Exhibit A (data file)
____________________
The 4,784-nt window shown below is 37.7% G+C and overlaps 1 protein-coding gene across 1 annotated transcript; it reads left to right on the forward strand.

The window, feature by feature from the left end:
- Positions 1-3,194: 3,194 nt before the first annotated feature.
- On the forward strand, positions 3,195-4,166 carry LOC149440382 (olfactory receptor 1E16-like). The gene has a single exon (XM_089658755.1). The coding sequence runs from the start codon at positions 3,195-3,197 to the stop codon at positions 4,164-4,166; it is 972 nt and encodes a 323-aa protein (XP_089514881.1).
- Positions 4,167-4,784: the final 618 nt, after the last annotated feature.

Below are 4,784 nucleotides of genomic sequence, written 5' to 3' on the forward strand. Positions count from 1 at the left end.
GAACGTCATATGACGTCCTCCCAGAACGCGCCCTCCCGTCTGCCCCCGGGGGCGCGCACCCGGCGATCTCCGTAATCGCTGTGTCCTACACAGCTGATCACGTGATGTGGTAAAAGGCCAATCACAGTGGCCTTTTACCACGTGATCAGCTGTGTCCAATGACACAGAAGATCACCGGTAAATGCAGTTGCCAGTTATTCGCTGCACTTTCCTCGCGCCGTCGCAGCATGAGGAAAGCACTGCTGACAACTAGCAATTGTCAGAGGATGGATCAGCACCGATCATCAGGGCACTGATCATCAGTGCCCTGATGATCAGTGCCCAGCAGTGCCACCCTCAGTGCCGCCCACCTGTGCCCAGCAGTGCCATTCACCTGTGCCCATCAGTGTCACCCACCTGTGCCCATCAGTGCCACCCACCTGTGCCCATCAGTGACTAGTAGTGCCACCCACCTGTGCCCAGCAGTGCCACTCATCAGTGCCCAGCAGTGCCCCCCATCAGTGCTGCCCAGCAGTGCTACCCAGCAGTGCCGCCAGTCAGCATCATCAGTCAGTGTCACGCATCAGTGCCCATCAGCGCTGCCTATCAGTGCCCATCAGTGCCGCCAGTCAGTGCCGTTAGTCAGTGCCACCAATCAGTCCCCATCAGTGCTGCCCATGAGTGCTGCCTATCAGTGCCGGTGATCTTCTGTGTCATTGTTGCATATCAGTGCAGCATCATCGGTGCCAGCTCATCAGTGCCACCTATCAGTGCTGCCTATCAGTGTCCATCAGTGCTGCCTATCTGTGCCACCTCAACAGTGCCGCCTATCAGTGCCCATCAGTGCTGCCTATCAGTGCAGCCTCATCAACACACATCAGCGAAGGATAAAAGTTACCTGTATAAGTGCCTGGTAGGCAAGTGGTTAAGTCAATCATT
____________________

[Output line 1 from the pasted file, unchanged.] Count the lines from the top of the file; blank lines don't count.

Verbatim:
The 4,784-nt window shown below is 37.7% G+C and overlaps 1 protein-coding gene across 1 annotated transcript; it reads left to right on the forward strand.